47 Ala. 9 (Ala. 1872), Johnson v. State

Citation:47 Ala. 9
Opinion Judge:PECK, C.J.
Attorney:THOS. G. JONES, for appellant, in support of the assignments of error, contended as follows: JOHN W. A. SANFORD, Attorney-General, and WATTS & TROY, contra.
Court:Supreme Court of Alabama

Page 9

47 Ala. 9 (Ala. 1872)




Supreme Court of Alabama

January Term, 1872


APPEAL from the City Court of Montgomery.

Tried before Hon. JOHN D. CUNNINGHAM.

A record on appeal in a capital case which states, as to the oath of the jury, merely that they "were duly sworn to well and truly try the issue joined between the state of Alabama and the defendant," is insufficient. As the oath administered is stated, the court cannot presume that the jury were otherwise sworn. The oath as stated leaves out an essential and substantive part of the oath required to be administered, to wit: "And a true verdict render according to the evidence. So help you God." This omission renders the verdict illegal and insufficient.

Joe Johnson, the appellant, having been indicted for the murder of Henry Walton, was tried, found guilty of murder in the first degree, and sentenced to be hung. Having reserved exceptions to various rulings of the court below, he brings the case to this court by appeal.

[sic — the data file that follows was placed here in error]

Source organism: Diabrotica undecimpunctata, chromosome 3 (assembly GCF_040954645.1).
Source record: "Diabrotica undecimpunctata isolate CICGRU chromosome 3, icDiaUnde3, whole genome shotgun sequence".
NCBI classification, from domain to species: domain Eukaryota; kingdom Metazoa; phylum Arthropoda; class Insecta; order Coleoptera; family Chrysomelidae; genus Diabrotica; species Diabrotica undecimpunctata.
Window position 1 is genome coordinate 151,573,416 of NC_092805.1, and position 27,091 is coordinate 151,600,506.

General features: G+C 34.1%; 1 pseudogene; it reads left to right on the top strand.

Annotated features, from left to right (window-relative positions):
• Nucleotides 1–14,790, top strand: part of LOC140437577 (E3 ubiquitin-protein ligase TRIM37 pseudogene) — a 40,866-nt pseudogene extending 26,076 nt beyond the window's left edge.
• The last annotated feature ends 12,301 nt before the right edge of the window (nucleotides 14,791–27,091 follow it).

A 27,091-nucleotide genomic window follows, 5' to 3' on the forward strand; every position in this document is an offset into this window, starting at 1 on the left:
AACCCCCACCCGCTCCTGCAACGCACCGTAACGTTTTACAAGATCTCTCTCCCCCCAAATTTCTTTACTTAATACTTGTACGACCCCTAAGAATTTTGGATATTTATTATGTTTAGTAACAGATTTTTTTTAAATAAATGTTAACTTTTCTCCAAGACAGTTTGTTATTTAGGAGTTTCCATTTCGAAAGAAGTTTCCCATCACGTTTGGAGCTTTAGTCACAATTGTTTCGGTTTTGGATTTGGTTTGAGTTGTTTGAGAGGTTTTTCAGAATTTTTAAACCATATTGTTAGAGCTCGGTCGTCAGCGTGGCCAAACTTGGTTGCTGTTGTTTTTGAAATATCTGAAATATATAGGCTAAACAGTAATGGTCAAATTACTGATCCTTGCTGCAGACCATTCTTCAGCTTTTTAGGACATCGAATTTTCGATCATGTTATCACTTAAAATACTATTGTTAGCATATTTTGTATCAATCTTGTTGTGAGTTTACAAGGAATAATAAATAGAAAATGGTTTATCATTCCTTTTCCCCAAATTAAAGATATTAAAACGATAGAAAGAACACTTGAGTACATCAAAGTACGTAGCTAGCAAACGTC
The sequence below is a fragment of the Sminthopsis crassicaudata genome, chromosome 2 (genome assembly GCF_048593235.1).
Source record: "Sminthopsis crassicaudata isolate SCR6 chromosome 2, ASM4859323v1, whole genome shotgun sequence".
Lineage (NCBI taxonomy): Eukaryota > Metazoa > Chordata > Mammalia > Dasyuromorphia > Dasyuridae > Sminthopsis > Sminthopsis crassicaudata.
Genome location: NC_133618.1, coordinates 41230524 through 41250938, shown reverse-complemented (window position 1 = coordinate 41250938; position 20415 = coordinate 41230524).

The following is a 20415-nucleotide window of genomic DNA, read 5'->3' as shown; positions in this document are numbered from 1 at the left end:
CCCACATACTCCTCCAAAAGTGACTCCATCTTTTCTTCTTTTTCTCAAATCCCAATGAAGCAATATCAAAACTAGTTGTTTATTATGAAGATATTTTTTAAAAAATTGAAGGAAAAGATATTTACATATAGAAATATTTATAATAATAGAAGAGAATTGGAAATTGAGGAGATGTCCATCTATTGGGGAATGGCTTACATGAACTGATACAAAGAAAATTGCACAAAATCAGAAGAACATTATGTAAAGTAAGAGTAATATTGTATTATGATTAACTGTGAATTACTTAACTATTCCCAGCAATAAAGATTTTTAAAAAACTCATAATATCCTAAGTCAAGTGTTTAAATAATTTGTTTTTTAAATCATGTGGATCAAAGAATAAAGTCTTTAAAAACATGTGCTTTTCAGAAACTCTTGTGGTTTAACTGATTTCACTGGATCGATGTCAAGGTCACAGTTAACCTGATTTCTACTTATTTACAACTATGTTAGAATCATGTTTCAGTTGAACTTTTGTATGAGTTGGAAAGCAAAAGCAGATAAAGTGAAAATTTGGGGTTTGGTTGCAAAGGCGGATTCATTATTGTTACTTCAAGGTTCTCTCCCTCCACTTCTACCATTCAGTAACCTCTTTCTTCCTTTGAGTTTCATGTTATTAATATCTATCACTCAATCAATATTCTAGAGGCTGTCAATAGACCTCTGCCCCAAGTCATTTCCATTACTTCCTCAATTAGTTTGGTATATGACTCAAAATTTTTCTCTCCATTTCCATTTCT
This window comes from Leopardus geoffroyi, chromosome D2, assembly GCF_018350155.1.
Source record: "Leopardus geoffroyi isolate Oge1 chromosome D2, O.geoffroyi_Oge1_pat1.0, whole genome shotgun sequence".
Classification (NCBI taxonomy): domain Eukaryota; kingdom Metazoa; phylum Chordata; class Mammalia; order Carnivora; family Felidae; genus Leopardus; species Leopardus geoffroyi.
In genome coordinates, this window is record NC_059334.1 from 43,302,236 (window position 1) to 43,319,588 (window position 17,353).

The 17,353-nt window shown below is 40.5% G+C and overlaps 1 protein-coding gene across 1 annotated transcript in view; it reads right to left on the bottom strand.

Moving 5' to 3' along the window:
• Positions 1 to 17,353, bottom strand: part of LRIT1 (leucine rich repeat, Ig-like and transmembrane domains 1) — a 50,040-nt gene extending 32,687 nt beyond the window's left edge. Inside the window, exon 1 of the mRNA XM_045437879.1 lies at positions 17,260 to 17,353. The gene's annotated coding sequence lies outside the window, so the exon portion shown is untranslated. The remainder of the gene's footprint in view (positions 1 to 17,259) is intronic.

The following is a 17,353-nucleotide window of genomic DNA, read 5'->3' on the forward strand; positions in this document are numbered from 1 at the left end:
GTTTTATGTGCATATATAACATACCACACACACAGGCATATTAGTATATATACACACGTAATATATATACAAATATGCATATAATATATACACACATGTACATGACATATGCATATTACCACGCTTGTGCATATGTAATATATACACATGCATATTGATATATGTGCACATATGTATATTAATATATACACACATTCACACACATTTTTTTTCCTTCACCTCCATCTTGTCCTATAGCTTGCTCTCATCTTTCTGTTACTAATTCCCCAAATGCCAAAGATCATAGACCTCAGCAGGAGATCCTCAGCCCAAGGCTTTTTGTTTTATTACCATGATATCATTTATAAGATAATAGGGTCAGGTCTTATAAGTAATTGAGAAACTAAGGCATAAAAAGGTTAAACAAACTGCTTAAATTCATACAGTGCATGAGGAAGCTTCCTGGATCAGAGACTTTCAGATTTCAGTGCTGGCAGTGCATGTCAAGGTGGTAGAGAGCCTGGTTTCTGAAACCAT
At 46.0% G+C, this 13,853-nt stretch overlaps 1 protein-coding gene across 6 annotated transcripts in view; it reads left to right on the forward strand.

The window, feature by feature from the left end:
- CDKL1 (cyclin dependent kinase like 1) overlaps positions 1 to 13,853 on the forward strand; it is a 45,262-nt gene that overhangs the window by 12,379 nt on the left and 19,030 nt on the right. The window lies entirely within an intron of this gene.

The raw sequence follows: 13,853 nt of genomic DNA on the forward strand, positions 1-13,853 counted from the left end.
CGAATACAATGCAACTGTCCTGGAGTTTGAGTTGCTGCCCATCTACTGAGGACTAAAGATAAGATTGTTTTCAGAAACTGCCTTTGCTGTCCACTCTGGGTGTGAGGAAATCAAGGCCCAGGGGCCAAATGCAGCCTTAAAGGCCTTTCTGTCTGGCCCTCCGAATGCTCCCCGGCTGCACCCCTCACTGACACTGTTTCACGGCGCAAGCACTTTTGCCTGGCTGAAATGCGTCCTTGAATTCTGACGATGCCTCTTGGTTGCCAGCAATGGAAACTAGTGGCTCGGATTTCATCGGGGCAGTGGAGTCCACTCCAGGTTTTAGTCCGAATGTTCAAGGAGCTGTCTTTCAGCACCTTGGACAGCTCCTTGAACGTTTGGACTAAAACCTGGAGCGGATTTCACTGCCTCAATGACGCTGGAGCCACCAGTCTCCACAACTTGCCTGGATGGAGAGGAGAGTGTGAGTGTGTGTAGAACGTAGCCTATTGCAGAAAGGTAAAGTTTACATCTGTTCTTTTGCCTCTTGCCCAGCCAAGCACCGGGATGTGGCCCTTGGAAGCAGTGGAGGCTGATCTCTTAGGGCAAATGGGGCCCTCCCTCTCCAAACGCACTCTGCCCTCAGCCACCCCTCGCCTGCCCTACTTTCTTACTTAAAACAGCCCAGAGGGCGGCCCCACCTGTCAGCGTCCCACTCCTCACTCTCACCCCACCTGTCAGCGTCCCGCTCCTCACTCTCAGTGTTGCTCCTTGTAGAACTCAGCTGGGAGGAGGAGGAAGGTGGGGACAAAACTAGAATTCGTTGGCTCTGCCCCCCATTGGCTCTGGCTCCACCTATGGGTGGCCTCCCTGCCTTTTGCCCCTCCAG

On the trial, after several persons had been selected as jurors, and after both the State and the defendant had each exhausted several peremptory challenges, the sheriff drew from the hat the name of R. A. Brady, who was not on the list of jurors, summoned for the trial, which had been served upon defendant. "The defendant made this fact known to the court, and objected to going any further with the trial upon said list of jurors summoned for his trial, and moved the court to quash said list and also to order another summoning of persons as jurors for the trial of defendant. Thereupon the sheriff stated that he summoned R. A. Brady as a juror for this trial, and instead of putting his name on the list which had been served on defendant, he (the sheriff) by mistake put I. A. Brady on the list served on defendant. The court overruled defendant's objection and motions, and directed the sheriff forthwith to summon another person as a juror and to put his name in the hat in place of said Brady, and directed the drawing to be suspended until this could be done; the court at the same time announcing to the defendant that he had the right to challenge peremptorily the juror thus summoned, in addition to the peremptory challenges allowed him by law. To each of these rulings and decisions defendant duly excepted."